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NEXT:Make Way Millennials, Here Comes Generation Z

Submitted by BNCAdmin on Fri,11/20/2015-11:23

Elle Fanning, Malia Obama and the singer Lorde qualify — as do Kylie Jenner, Bella Thorne and Cody Simpson. Born between the 1990s and the 2000s, they’re all part of the next most significant generation to attract the attention of marketers and educators. They’re Generation Z, or Gen Z, the ‘Sharing Generation,’ and from what we’re beginning to learn about them, they’re so significantly different from any other demographic that has come before them that they offer both challenges and opportunities for the future direction of higher education. The distinctive behavior traits that so characterize this generation have recently been explored in a newly published research study from Barnes & Noble College titled, Getting to Know Gen Z: Exploring a New Generation’s Expectations for Higher Education and, as the oldest members of Gen Z are now in high school and preparing to enter college, there’s never been a better time to examine their likely impact.

 

HEADED TO A CAMPUS NEAR YOU

Growing up with computers and the World Wide Web, Gen Z has also been variously dubbed the Internet Generation and Digital Natives in acknowledgement of their level of comfort with all kinds of technology. “They’ve grown up in a fast-moving, ultra-connected age,” explained Lisa Malat, Barnes & Noble College’s VP of Operations and Chief Marketing Officer, at a recent University Business webcast that launched the new report. “Every answer they’ve ever needed has always been at their fingertips. They really are the ultimate do-it-yourselfers, and if this is the way they live, we shouldn’t expect them to learn any differently,” she added.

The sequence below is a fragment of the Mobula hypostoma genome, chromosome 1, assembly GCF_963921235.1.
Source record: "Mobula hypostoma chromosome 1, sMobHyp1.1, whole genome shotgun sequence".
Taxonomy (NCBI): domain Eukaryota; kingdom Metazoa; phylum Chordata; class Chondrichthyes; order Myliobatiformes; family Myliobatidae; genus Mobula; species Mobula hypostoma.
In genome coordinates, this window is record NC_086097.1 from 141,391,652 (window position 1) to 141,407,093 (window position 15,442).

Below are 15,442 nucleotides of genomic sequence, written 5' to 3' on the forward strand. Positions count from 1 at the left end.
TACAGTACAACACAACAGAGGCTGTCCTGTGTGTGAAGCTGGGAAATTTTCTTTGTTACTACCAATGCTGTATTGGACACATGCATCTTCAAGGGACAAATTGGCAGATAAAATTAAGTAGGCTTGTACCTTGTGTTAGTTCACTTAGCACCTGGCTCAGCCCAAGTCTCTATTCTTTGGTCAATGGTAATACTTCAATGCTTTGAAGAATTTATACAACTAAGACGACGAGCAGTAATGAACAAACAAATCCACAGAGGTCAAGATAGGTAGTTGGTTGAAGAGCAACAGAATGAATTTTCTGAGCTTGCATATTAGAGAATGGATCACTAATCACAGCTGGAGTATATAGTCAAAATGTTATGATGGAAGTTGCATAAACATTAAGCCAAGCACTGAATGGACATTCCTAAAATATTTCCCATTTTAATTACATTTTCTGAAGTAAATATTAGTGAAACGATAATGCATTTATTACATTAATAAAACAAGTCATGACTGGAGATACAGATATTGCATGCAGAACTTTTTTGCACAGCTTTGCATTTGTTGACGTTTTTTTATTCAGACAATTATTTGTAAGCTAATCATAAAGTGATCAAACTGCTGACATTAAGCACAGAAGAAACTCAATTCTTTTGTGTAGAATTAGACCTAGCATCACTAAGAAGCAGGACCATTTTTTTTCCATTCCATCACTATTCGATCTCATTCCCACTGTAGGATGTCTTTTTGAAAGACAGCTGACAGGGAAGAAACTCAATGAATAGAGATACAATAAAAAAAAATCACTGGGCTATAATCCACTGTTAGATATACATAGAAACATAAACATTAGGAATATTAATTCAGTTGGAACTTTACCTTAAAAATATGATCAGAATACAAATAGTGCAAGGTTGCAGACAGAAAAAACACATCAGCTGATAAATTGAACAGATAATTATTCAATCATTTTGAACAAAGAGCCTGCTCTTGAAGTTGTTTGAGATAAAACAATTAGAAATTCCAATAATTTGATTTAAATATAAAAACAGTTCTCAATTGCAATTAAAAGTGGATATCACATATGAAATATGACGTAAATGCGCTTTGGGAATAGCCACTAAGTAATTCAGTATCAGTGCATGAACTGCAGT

Research shows that every generation sees more value in a college education than the previous one, and Gen Z is no different — 89 percent of the survey’s respondents indicated a college education as valuable.

 

But while they may very well orchestrate their social lives via texting and social media, and spend more time watching YouTube than network television, education is also something that this generation takes very seriously. “Research shows that every generation sees more value in a college education than the previous one, and Gen Z is no different — 89 percent of the survey’s respondents indicated a college education as valuable, so more likely than not, these students are headed to campus, and we all need to be ready,” Malat said.